Scheduled teaching 18%
Independent study 75%
Placement 7%

Exams/tests 30%
Coursework 60%
Practical 10%

School of English

Jessop West

Our staff are researchers, critics, writers and practitioners. They're also passionate, dedicated teachers who work tirelessly to ensure their students are inspired. Two members of the department, Professor Brendan Stone and Dr Duco van Oostrum, are National Teaching Fellows. Many others have received awards for their teaching, as well as for their research and creative practice.

We keep seminar groups small because we believe that's the best way to stimulate discussion and debate. You will have regular timetabled meetings with your personal tutor. But it doesn't stop there. We organise extra lectures, reading groups and study sessions. All our modules are supported by online resources - many of our students work on blogs and discussion boards each week.

We're famous for our pioneering work with communities and we encourage all our students to get involved. This could mean helping people find a voice through our Storying Sheffield project or working on Lyric, our annual city-wide festival of music and words.

School of English website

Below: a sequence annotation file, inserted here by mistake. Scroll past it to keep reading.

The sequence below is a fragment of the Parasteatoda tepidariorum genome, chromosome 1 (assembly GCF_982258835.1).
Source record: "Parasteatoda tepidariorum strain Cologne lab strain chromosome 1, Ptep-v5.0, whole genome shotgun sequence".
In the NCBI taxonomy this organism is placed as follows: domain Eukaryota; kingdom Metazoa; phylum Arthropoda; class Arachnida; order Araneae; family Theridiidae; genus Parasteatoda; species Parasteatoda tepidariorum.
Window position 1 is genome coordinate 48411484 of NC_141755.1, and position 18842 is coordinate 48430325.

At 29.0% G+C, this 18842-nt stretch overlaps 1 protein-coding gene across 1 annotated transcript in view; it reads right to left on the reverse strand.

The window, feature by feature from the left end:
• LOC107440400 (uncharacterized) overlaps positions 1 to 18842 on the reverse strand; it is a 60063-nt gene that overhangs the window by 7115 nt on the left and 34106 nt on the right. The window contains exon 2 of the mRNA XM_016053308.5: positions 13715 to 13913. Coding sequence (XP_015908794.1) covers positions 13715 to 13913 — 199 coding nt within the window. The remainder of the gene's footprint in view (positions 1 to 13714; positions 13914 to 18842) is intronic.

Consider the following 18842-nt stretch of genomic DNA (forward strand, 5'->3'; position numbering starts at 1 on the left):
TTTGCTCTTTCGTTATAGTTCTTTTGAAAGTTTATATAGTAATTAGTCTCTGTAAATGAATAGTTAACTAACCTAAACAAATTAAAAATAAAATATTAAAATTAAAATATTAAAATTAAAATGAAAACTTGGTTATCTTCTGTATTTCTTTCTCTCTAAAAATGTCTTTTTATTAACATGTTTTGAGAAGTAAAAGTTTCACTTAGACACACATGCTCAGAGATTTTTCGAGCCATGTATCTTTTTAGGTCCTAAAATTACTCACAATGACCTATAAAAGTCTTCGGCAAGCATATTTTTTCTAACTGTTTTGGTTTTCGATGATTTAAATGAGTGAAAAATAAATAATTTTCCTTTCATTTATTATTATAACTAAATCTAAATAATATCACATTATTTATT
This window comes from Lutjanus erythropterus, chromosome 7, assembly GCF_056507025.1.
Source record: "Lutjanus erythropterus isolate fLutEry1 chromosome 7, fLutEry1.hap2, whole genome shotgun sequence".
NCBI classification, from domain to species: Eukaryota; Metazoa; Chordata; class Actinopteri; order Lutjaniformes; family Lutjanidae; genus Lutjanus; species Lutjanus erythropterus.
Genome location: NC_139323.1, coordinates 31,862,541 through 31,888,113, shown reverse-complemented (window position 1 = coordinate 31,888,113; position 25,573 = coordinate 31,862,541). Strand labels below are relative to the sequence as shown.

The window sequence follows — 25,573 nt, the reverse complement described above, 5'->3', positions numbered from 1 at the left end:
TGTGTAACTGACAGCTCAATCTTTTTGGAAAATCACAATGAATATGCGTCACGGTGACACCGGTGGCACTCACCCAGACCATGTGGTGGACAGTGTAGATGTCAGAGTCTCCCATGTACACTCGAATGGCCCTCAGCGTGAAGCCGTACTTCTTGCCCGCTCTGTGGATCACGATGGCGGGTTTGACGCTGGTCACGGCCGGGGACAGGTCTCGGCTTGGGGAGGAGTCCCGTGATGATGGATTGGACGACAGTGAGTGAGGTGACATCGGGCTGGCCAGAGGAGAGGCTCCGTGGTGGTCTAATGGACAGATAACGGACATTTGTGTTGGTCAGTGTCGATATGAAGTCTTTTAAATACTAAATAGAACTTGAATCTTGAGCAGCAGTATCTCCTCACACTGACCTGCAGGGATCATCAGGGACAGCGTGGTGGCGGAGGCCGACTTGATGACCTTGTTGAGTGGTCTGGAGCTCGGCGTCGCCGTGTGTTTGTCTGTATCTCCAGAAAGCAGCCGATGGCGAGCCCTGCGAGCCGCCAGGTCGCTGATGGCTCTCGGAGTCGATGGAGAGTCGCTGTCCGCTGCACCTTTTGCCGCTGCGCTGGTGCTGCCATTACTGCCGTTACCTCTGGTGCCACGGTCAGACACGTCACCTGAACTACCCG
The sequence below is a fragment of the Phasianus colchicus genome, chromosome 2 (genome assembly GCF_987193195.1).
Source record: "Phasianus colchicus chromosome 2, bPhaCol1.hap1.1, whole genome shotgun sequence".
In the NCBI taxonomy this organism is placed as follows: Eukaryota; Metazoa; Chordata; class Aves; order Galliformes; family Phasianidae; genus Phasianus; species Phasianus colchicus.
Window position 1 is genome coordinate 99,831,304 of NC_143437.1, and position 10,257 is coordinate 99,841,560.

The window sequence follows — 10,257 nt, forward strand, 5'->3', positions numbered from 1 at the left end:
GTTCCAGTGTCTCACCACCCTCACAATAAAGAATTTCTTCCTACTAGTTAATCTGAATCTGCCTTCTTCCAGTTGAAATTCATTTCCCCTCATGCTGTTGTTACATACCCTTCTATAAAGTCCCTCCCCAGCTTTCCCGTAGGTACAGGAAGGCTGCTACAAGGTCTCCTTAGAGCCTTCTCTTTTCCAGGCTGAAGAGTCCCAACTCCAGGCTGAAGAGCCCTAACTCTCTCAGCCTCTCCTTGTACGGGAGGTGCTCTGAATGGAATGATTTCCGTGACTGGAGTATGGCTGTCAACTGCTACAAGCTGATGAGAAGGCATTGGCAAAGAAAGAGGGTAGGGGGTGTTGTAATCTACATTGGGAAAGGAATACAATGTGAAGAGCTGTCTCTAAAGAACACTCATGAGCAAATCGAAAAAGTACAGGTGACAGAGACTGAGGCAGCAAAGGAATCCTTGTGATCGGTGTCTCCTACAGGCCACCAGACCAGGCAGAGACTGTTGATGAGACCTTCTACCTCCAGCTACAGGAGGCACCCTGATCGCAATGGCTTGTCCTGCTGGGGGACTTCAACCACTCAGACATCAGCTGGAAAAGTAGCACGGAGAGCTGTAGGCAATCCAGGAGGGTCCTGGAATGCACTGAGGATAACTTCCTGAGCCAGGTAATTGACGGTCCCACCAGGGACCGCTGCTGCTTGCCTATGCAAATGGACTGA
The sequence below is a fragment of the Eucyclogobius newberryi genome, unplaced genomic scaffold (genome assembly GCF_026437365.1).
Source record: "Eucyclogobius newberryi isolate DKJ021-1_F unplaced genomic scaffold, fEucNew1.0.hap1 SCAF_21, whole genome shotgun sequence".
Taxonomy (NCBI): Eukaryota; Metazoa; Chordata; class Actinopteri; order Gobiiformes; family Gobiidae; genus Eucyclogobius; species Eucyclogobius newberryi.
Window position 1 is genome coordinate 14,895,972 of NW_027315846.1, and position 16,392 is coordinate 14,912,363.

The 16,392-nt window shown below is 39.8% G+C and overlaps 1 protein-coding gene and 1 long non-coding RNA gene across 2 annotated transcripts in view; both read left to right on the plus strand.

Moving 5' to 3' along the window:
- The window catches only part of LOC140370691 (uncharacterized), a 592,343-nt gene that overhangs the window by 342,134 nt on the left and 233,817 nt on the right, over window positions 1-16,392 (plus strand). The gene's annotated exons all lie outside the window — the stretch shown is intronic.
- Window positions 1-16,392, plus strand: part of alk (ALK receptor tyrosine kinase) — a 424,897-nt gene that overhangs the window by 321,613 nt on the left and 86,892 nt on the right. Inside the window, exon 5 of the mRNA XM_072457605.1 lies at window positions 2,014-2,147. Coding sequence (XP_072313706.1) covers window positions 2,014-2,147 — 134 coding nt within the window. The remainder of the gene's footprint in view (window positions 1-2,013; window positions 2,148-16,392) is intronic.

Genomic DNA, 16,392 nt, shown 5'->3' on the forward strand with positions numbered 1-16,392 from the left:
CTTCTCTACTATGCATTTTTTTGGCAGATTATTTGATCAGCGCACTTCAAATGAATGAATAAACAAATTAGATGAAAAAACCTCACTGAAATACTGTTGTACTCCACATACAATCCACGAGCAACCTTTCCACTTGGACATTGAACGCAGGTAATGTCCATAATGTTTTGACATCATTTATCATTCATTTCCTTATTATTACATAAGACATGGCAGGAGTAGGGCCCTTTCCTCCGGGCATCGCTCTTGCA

Department of Germanic Studies

We teach an unusually wide range of subjects because we want you to graduate with a sophisticated understanding of German language, culture and society.

All our academic staff are prominent researchers in their specialist fields. Their energy and their commitment to teaching make this multilingual department a lively place to study.

The student-run Deutscher Verein and Nederlandse Vereniging societies organise regular social events celebrating German and Dutch culture.

Department of Germanic Studies website

What our graduates do

Our graduates go into a wide range of careers. Teaching is a popular option for those who want to make direct use of their subject knowledge. Others apply the transferable skills they have acquired in many different sectors. Their job titles include Radio Presenter, Charity Administrator, Retail Management Trainee, Copywriter, Language Assistant, Marketing Officer, TV Researcher, Parliamentary Researcher, Press Assistant, Learning Disabilities Key Worker, Informatics Assistant, Recruitment Consultant, Assistant Brand Manager, Audit Associate, HR Assistant, Assistant Export Administrator, Public Relations Account Executive, and Pastoral Support Worker.

Some graduates stay on for postgraduate study. Approximately half of students taking a masters course choose to study aspects of English in greater depth. Other choices for further study include journalism, law conversion courses, human resources and other types of management.

Student profile

"I've always been pretty interested in language innovation and language use, and the degree can be related to the outside world. So we focus on, say, how texting and social media affect language."

Lewis Clarke

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Undergraduate admissions team
School of English
Telephone +44 (0) 114 222 8480